Monday, 30 May 2016

In A Vase On Monday - Columbines

Looking around the garden for materials for In a Vase on Monday this week it soon became obvious it had to be Columbines (aquilegias) because there are so many in bloom at the moment. I know some regard them as weeds but Columbines/Grannies Bonnets are among my favourite flowers. I grow quite a few varieties - but I have still got long way to go before I can call it the National Collection! The named varieties you can see in my vase are Spring Magic (the Blue & White and Rose & White) alpines, bi-coloured Mrs Scott Elliot and Biedermeier. Aquilegia vulgaris is seeding itself everywhere and there's a few gatecrashers I don't know the names of too.
Mrs Scott Elliot
Spring Magic Blue & White (top), Beidermeier (bottom)

Spring Magic Rose and White

I did add a few sprays of London Pride, saxifraga x urbium, and a couple of trailing tendrils of golden hop, humulus lupulus 'Aureus'. For such a cottage garden bunch of flowers the only appropriate 'vase' was the old cottage garden decorated jug.

Unusually for a Bank Holiday weekend we have had nothing but scorching sunshine here so I've been limiting any garden work to the shadier parts of the garden or leaving it until early evening when it hasn't been so hot. Yesterday evening I potted up dark mullien, verbascum thapsus, seedlings - last year's sowing - and the two helleborus lividus bought earlier this year and now outgrown their original pots.  Today I've been weeding, those pesky weeds don't care that it's a holiday, and planting up a couple of cranesbill plants, hardy geraniums, found yesterday on a trip to the nursery in the Walled Garden at Culzean Castle Estate ... g. himalayense  and g. Johnson's Blue. I'm told that they are perfect spreading plants and therefore a help in keeping those weeds at bay.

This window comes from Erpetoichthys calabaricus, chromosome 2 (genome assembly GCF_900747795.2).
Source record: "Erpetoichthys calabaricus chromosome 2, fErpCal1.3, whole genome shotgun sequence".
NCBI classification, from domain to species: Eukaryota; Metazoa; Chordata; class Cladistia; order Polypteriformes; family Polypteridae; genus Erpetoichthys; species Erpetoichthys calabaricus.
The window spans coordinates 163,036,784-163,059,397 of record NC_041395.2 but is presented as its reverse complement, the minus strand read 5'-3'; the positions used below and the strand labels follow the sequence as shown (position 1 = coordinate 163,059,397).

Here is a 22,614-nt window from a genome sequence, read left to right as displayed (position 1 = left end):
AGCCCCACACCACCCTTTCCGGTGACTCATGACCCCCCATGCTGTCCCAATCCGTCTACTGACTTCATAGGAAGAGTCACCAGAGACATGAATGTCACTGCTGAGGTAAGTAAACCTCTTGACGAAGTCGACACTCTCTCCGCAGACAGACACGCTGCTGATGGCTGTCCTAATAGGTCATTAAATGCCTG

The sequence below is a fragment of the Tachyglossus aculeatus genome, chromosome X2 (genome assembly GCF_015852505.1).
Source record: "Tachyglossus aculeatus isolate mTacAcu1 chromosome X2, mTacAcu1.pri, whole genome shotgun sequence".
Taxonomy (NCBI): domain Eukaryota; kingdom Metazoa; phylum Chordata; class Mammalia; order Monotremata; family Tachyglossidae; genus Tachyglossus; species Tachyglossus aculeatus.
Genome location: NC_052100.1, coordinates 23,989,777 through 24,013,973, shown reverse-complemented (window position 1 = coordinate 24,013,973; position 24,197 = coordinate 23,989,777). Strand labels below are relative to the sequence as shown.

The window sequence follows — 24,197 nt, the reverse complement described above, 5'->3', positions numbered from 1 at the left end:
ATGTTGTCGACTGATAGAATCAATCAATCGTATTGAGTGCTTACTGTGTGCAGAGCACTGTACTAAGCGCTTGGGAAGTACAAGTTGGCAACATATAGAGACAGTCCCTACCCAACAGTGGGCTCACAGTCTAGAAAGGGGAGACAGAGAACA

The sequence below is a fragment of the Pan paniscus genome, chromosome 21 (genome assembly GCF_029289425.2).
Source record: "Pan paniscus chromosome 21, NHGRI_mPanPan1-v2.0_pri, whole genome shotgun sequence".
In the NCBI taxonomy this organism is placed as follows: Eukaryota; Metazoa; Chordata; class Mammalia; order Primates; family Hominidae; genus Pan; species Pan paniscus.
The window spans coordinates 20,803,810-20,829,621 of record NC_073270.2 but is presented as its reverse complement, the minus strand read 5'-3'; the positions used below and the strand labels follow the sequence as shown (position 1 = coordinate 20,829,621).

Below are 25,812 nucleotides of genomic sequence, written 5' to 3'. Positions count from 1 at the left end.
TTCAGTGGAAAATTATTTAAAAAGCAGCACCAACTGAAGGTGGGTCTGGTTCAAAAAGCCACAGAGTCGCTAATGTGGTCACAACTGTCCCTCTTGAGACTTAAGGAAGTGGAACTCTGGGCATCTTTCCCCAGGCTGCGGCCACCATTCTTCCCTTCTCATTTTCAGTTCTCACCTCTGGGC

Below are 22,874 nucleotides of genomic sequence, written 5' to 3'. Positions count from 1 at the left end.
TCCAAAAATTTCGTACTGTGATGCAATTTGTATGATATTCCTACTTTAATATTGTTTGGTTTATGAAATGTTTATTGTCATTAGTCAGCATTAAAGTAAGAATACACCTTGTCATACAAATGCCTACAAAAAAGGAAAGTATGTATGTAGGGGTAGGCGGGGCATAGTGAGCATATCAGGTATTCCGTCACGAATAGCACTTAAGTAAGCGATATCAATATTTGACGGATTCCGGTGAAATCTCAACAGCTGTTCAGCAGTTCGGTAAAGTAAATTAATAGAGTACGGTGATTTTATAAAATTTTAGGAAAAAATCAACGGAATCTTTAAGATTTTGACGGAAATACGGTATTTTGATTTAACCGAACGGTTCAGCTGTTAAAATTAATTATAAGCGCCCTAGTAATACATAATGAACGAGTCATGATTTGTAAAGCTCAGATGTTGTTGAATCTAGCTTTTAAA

While out in the garden earlier this afternoon I was devastated to witness a magpie carry off a baby starling despite the screeching of the distraught parents. As soon as I realised what was happening I  clapped my hands loudly scaring of the magpie which dropped the baby bird into our roof guttering. The parents then rallied round and did their best to rouse the baby but I fear it died despite everything. It's the second incident I've witnessed recently of a magpie killing a young starling.

Sorry to finish on such a sad note.

5 comments:

Donna said...

Oh my what beautifully colored columbines....I love how they sing happiness in that vase!

Kris Peterson said...

Nature can be so harsh sometimes. I hope that's the last starling you see nabbed from its parents. Your columbines are beautiful. I planted 3 'Spring Magic Blue' a few years ago but unfortunately they're slowly dying off in my hot, dry climate - there was only one plant left to bloom this year.

daffodilwild said...

Such a sunny vase! Gorgeous colours.
The rooks around here terrorise the smaller birds, I'd like to put bromide in the water they drink!

ramblinginthegarden said...

Like Donna says, they are such a cheerful bunch when they get together, real party-goers in their pretty dresses! Thanks for sharing. It's good to have a blitz on planting and weeding, isn't it, although preferably not on a hot day!

wordsandherbs said...

Your aquilegias are all gorgeous! Love that vase too. What a horrible thing to witness with the magpies. We have got a magpie nest in our garden and recently watched them attacking some birds of prey that took an interest in their babies. I have little sympathy for them though as they are such bullies.